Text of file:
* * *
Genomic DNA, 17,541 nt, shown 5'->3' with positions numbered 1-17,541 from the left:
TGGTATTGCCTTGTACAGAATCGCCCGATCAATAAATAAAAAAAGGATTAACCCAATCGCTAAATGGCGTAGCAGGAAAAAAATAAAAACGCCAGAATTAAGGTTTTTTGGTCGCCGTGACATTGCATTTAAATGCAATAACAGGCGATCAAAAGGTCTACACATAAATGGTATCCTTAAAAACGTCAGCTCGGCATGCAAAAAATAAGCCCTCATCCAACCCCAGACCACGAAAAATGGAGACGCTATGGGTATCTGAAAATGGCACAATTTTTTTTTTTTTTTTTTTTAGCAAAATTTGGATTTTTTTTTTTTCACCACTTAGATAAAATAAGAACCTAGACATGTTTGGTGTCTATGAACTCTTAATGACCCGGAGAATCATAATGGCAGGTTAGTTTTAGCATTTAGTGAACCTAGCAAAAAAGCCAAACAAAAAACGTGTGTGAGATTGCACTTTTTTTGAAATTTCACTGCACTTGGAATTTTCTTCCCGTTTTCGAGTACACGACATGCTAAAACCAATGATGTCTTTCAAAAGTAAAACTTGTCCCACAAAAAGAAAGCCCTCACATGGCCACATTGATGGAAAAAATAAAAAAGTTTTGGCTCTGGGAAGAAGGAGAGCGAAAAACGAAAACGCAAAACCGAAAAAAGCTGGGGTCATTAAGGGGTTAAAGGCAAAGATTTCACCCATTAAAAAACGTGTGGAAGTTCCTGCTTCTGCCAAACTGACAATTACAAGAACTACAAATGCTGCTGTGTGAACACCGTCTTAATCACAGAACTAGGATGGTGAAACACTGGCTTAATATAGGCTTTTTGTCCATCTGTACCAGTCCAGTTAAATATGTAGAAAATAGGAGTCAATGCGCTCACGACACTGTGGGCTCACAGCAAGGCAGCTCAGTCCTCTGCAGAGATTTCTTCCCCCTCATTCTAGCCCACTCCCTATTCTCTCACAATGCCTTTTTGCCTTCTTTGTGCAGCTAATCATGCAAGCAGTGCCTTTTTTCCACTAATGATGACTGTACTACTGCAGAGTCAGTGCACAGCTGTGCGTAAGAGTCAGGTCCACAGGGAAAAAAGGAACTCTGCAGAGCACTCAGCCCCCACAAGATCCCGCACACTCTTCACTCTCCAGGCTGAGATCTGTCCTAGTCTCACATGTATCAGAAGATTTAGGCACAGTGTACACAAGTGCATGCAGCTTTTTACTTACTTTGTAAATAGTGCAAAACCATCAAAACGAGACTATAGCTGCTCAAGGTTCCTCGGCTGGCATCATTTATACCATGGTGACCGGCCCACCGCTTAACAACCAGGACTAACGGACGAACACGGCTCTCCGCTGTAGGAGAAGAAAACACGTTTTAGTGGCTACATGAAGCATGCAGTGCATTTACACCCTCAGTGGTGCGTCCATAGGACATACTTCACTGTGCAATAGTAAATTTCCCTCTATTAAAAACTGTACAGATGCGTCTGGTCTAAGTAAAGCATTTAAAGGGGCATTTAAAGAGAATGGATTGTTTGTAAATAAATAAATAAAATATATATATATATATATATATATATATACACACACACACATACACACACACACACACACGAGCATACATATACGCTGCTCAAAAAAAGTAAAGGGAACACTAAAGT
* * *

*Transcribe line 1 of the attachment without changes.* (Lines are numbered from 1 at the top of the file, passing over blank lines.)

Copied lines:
Genomic DNA, 17,541 nt, shown 5'->3' with positions numbered 1-17,541 from the left: